November 8-14 is University Press Week. Since 2012, we have celebrated University Press Week each year to help tell the story of how university press publishing supports scholarship, culture, and both local and global communities.

Today’s theme is: The Future of Scholarly Publishing

Indiana University Press offers a post by IUP director Gary Dunham.

Oxford University Press features a blog post by Editorial Director Sophie Goldsworthy on broad trends in scholarly publishing.

George Mason University Press has a blog post by Mason Publishing on a global survey of digital tools use in scholarly communication and research workflows.

University Press of Colorado reflects on their 50th anniversary this year, and what the future might hold for us and the UP community in general.

University Press of Kansas UPK Director Chuck Myers will author today’s post.

University of North Carolina UNC Press director John Sherer makes “The Case for Financial Support of Your University Press.”

West Virginia University Press Reflections on the value of acquisitions work and the meaning of curating/gatekeeping in the digital era.

Johns Hopkins University Press A commentary by editorial director Greg Britton.

University of Georgia Press  Post on how UP’s are picking up the slack left by trade publishers because of their aversion to risk when it comes to niches in nonfiction publishing. This post will mention several series we publish but highlight in particular a new series we’re publishing in cooperation with the Library of American Landscape History.

Help us Celebrate!

  • Use the hashtag #ReadUP that presses have been using all year to talk about the work we publish—maybe use it to draw your book into University Press Week conversations.
  • Tell the story of publishing with us with the hashtag #PublishUP.
  • Join our #UPshelfie campaign (we are continuing this campaign from last year if you Google #UPshelfie you will find them!). Show us what university press books are on your shelf!
  • Subscribe to the University Press Week newsletter here, keep an eye out for the 2015 UP Week infographic, and attend one of our online events.

Celebrating University Press Week: Surprise!

November 8-14 is University Press Week. Since 2012, we have celebrated University Press Week each year to help tell the story of how university press publishing supports scholarship, culture, and both local and global communities.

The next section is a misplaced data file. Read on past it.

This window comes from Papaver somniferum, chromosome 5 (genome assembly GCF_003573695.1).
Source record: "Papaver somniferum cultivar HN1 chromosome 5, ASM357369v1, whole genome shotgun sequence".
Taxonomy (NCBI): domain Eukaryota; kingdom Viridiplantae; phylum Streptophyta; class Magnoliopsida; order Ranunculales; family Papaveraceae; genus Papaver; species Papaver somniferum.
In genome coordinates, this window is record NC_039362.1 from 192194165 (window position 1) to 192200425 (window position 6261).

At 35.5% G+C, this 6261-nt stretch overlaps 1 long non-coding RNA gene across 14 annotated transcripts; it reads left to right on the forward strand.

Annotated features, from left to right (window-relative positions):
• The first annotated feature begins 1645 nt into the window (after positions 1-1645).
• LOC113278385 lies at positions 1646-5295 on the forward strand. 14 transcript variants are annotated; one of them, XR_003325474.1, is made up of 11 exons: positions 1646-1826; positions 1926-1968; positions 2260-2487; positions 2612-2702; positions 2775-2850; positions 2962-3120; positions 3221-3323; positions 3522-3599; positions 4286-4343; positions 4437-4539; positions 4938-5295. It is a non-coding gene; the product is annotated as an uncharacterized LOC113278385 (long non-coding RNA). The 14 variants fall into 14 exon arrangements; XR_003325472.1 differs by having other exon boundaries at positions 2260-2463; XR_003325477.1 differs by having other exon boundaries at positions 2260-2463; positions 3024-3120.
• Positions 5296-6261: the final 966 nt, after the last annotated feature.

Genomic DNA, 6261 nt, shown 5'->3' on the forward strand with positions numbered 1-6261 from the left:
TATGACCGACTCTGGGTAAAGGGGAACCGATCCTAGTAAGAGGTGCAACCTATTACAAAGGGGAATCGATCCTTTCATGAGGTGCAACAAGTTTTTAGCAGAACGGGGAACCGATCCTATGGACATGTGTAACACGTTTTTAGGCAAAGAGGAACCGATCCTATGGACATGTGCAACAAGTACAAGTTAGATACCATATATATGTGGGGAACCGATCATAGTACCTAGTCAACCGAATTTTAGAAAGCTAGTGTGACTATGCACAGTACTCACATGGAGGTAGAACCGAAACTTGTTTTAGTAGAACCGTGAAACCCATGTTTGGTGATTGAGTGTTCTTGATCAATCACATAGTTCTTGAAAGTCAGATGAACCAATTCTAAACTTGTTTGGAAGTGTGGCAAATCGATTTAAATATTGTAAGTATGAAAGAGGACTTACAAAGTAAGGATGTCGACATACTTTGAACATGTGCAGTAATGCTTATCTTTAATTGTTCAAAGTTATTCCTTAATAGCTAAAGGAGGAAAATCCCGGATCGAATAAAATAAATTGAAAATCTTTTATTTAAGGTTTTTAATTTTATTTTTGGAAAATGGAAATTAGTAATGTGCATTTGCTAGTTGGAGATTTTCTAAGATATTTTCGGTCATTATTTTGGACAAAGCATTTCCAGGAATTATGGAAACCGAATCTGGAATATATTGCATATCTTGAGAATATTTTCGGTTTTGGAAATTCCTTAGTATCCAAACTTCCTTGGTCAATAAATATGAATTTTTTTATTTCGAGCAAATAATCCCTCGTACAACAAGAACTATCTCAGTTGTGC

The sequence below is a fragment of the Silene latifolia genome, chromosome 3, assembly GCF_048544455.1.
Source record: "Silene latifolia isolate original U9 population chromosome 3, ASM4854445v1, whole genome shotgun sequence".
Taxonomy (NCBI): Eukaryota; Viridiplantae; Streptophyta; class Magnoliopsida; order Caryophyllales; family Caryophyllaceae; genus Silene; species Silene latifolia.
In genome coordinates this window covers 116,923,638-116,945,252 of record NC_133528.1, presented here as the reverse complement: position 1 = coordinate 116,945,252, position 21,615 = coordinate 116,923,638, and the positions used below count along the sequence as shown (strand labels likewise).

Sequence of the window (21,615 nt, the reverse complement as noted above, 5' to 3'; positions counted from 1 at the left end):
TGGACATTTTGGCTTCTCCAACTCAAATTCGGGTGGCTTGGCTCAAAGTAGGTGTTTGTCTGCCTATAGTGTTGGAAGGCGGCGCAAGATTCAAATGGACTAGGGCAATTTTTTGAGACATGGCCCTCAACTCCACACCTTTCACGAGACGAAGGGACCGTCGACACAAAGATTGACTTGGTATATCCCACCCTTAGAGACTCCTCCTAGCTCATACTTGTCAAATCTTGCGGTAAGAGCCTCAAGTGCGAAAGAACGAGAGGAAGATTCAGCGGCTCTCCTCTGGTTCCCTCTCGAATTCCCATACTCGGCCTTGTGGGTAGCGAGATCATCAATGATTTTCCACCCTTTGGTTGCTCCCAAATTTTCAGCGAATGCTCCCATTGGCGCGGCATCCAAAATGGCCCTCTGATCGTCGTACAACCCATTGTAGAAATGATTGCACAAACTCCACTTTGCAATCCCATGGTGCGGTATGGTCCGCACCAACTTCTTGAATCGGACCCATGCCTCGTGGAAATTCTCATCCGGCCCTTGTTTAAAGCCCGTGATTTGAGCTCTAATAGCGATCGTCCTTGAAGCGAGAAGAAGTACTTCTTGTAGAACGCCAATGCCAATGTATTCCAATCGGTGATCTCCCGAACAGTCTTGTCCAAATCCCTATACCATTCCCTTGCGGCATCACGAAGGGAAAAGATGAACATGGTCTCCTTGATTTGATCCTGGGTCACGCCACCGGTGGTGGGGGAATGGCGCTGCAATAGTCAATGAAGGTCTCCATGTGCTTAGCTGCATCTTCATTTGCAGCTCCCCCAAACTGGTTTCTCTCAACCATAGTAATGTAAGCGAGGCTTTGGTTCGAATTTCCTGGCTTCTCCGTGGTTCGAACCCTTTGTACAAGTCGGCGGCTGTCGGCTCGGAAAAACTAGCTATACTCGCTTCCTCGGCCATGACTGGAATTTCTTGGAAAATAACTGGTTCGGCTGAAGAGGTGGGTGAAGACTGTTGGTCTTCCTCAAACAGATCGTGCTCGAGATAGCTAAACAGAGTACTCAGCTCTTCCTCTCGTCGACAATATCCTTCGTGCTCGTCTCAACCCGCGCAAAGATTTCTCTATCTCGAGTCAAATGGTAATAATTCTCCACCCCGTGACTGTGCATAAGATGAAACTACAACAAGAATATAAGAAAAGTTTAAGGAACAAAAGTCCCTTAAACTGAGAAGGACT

Today’s theme: Surprise!

University Press of Florida provides recipes and photos from recent UPF cookbooks that have changed how people view the Sunshine State, highlighting a thriving food scene that has often gone unnoticed amid the state’s highly-publicized beaches and theme parks.

University Press of New England blogs about the unusual success of a book from our trade imprint, ForeEdge—the book titled Winning Marriage, by Marc Solomon, tracing the years-long, state-by-state legal battle for marriage equality in America. Surprises came in many forms: from the serendipitous timing of the book’s publication with the Supreme Court ruling to the book’s ability to resonate with general readers and legal scholars alike—and many others surprises in between.

University Press of Mississippi Steve Yates, marketing director at University Press of Mississippi, describes how the Press has partnered with Lemuria Books in Jackson and writers across the state to create the Mississippi Books page at the Clarion Ledger.

University Press of Kentucky We’re surprising everyone with a pop quiz about some surprising facts about AAUP Member Presses.

University of Nebraska Press We’re more than our books! Find out about the UNP staff and who we are.

University of California Press UC Press’ Luminos and Collabra OA publishing platforms (inclusion in slideshow AAUP is creating)

University of Wisconsin Press Mystery fiction is a surprise hit, and a surprisingly good fit, at the University of Wisconsin Press. Our sleuths in several series include a duo of globe-trotting art history experts, a Wisconsin sheriff in a favorite tourist destination, a gay literature professor, and a tough detective who quotes Shakespeare and Melville.

Help us Celebrate!

  • Use the hashtag #ReadUP that presses have been using all year to talk about the work we publish—maybe use it to draw your book into University Press Week conversations.
  • Tell the story of publishing with us with the hashtag #PublishUP.
  • Join our #UPshelfie campaign (we are continuing this campaign from last year if you Google #UPshelfie you will find them!). Show us what university press books are on your shelf!
  • Subscribe to the University Press Week newsletter here, keep an eye out for the 2015 UP Week infographic, and attend one of our online events.